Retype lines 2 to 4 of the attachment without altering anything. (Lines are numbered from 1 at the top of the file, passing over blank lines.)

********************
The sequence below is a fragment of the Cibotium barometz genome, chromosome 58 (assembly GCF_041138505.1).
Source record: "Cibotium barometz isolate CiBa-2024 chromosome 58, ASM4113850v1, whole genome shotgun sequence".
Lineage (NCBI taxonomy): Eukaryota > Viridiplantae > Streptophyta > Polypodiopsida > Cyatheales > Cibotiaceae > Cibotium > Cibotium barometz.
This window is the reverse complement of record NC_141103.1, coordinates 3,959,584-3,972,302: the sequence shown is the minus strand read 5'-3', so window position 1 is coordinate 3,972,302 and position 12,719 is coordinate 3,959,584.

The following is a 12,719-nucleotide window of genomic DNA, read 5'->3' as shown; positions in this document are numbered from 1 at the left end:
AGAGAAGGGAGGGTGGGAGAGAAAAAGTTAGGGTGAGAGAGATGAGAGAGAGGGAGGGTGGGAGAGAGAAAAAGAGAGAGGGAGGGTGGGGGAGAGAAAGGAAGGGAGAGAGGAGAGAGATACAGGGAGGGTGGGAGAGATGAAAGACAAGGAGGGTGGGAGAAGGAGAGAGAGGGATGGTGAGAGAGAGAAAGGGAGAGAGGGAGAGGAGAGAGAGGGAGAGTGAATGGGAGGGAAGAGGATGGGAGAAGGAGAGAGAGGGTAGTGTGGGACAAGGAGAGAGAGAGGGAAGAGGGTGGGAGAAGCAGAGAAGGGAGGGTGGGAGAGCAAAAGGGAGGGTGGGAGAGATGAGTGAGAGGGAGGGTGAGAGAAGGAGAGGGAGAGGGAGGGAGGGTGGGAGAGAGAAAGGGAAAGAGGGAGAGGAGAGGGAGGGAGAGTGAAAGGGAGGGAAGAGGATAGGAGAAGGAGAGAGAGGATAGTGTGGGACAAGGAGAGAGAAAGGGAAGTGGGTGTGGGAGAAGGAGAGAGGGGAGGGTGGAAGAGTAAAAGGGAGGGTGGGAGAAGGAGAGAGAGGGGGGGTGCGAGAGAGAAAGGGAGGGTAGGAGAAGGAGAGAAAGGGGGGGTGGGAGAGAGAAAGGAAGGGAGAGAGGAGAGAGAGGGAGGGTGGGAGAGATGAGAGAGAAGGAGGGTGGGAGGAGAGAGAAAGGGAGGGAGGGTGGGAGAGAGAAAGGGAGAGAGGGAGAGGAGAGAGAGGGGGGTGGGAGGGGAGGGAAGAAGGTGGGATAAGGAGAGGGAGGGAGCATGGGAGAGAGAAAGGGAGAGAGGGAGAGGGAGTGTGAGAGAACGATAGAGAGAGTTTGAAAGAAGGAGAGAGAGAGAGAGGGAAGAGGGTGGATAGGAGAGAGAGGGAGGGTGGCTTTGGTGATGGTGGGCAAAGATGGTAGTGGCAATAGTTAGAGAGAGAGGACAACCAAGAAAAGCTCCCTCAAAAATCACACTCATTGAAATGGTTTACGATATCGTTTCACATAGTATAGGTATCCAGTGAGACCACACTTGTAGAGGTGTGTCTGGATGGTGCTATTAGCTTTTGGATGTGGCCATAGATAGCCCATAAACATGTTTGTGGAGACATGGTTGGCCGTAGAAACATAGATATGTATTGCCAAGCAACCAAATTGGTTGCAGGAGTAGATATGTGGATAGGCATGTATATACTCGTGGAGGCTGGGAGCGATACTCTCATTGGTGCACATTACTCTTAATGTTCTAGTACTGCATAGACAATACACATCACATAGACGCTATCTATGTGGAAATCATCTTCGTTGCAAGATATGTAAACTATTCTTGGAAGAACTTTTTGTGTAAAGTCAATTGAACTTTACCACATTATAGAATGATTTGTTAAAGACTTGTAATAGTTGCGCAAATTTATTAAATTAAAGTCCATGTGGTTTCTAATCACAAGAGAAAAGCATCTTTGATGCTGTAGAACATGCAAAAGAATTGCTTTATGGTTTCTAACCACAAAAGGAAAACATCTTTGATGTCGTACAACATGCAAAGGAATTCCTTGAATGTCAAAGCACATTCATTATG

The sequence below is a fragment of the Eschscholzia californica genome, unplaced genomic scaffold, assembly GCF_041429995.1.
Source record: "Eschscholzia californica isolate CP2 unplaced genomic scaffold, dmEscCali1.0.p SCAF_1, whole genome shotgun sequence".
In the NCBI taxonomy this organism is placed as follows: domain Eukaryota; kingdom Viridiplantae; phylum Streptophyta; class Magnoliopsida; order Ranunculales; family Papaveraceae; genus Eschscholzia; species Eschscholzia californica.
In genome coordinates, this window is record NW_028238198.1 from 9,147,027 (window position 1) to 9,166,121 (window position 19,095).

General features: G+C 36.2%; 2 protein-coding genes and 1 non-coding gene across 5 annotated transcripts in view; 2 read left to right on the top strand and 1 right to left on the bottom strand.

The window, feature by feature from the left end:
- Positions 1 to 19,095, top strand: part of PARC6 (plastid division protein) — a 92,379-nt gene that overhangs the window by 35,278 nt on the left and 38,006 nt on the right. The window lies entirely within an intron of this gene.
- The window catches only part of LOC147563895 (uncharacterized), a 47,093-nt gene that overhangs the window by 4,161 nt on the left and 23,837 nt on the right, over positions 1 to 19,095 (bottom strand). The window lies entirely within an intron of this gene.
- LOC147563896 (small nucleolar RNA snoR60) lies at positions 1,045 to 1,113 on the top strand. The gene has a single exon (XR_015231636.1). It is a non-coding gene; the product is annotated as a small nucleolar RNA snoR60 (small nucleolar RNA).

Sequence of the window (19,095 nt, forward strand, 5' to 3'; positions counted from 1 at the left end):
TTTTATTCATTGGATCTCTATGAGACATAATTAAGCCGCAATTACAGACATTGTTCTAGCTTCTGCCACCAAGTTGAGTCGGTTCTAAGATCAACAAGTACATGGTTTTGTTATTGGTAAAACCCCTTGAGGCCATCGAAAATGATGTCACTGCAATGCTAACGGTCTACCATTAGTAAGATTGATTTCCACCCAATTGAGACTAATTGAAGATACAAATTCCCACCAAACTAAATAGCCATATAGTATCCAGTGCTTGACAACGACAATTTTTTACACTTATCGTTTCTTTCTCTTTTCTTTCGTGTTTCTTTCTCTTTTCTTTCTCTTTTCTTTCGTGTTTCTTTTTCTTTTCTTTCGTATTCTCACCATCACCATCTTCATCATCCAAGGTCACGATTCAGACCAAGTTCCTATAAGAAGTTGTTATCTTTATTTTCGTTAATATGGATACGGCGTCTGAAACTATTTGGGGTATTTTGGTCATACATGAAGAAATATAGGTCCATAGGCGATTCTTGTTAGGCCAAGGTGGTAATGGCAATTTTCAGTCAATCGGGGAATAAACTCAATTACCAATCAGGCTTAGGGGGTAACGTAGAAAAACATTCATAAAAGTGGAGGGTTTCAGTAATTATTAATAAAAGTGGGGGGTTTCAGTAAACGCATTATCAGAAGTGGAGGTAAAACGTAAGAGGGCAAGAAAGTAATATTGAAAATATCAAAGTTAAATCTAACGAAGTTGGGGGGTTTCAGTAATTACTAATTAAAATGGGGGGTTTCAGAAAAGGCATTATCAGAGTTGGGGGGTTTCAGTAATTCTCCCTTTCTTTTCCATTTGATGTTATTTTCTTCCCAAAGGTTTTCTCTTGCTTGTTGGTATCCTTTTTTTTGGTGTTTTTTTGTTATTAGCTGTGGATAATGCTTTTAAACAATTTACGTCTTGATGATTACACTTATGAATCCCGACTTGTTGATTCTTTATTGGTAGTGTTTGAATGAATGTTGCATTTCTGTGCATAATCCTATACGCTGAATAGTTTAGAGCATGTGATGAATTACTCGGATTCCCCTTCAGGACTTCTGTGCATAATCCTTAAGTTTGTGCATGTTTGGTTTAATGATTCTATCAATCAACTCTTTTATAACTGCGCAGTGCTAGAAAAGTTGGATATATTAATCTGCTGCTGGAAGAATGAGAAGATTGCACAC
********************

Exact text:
Source record: "Cibotium barometz isolate CiBa-2024 chromosome 58, ASM4113850v1, whole genome shotgun sequence".
Lineage (NCBI taxonomy): Eukaryota > Viridiplantae > Streptophyta > Polypodiopsida > Cyatheales > Cibotiaceae > Cibotium > Cibotium barometz.
This window is the reverse complement of record NC_141103.1, coordinates 3,959,584-3,972,302: the sequence shown is the minus strand read 5'-3', so window position 1 is coordinate 3,972,302 and position 12,719 is coordinate 3,959,584.